Second, and despite all the negative variances we have highlighted in previous weeks between price and our key indicators, the power of the uptrend since the October lows must be honored. There is no denying the fact the S&P 500 rallied just over 32% since the cash index made an intraday low last October 4. That being said, however, power up does not necessarily mean that there will necessarily be proportionate power down to correct the excesses of the previous move. That is to say, the Intermediate Cycle excesses that have accrued since last fall must be eliminated before the market will exhibit some signs of statistical health preparatory to a new advance.
Market Overview – What We Think:
- More weakness on short-term trend and developing negativity on larger Intermediate Cycle last week seem to have ended uptrend in effect since last October.
- We say “seem to” because “Oversold” conditions have developed relatively quickly on Minor Cycle and are already modestly “Oversold” in our Most Active Weekly Ratio. Admittedly “Oversold” conditions can be deceiving in early stages of a decline, so price must be the arbiter with upper edges of trailing Price Channels acting as good “failsafe” points for upside reversals (see accompanying table).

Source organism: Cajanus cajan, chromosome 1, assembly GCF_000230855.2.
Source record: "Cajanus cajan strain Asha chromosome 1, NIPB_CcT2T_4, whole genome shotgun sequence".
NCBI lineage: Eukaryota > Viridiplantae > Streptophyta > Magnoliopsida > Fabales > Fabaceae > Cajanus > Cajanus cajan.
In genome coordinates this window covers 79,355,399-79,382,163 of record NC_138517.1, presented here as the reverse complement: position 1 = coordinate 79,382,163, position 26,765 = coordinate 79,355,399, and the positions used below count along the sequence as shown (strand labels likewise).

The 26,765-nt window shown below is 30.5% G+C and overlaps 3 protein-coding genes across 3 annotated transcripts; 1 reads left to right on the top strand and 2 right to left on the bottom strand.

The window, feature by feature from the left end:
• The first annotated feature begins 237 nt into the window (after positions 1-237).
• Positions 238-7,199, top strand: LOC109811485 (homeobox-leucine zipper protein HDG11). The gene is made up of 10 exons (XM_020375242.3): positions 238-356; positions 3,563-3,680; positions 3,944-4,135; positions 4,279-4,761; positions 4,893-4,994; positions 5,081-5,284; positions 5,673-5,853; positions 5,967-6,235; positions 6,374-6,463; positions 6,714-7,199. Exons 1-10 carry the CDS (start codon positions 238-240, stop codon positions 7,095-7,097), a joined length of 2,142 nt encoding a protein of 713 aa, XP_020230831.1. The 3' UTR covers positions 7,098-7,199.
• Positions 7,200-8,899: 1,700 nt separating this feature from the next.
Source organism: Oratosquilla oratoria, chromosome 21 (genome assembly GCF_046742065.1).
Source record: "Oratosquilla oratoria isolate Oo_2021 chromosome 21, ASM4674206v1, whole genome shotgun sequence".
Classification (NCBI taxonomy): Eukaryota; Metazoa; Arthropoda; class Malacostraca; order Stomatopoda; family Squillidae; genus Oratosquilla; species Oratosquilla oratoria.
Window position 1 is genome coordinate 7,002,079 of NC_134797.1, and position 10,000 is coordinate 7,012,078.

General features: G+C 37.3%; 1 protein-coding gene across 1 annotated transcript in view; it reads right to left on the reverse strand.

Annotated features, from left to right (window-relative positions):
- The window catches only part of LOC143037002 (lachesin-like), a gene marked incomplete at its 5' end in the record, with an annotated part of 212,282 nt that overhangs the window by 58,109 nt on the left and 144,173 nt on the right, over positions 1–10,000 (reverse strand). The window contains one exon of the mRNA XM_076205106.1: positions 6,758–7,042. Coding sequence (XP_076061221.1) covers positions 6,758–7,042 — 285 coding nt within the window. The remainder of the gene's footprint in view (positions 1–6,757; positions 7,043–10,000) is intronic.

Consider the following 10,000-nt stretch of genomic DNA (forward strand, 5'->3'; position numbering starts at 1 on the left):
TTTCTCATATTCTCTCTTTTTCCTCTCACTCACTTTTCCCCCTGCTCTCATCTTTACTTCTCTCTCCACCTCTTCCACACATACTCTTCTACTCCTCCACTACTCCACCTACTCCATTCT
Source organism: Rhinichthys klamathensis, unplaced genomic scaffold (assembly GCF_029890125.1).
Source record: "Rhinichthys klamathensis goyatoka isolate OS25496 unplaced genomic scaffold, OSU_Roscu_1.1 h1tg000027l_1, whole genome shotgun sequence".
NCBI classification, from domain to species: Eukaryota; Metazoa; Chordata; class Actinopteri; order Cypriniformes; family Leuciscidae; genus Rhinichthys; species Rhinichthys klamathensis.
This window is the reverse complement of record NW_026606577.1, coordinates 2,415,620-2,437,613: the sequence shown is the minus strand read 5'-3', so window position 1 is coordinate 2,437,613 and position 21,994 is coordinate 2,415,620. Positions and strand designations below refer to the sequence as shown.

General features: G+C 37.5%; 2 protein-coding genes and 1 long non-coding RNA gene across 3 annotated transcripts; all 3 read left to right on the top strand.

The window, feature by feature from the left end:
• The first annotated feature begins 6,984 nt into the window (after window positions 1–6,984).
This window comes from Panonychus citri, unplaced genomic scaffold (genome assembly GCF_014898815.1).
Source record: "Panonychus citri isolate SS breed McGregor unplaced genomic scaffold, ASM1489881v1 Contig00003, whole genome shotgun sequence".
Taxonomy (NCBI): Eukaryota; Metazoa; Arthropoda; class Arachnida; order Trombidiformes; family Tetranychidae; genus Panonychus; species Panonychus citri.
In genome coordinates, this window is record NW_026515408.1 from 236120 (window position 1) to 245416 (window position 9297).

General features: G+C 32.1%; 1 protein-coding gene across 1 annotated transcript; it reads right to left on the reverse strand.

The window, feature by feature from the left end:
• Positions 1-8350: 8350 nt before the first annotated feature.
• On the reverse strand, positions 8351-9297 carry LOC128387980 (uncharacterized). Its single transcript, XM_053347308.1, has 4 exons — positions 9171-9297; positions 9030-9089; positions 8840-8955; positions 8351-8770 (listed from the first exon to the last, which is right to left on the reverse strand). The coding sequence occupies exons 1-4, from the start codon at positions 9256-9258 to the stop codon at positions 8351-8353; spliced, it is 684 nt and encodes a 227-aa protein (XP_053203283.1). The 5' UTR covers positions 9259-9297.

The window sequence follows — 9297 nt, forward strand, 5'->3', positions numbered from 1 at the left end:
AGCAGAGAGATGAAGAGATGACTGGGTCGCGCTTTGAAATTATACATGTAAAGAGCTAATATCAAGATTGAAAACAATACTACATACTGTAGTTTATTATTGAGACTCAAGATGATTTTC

- Question is how far weakness will carry if pullback proves to be more than “normal,” given lingering indicator weakness, and what will be the implications for larger Major Cycle that has been hovering near “Neutral” for months? Preliminary best guess is that weakness on order of 40% to 60% of gain in S&P 500 since October (1283-1213) could develop.
- But given “reluctance” of the majority of our key indicators to confirm market strength into recent highs, next presumption could be that selling could carry on downside further than many market practitioners expect.
- Three indicators, MAAD, CPFL, and CV that measure Smart Money bias, sentiment, and the power of buying continue to indicate market underpinnings remain problematic and that price action could adjust accordingly.
The big question now is “where will that Intermediate Cycle low develop, and when?”
Presuming that the S&P 500 remains a valid representation of the broad market and that a “normal” correction of the previous advance would call for a 40% to 60% pullback from the recent high at 1422.38—S&P 500, weakness toward 1283.33 to 1213.81 could be possible. Coincidentally, a long-term uptrend line stretching back to the March 2009 price low in the S&P 500 (666.79) comes into view over the next several weeks in the 1200 to 1225 area at the outside limit toward 60%. Simply put, the index could sink to the lower zone of the price projection while still keeping the bull trend initiated in March 2009 intact.
Daily S & P 500 Index with Cumulative Volume
Weekly S & P 500 Index with Cumulative Volume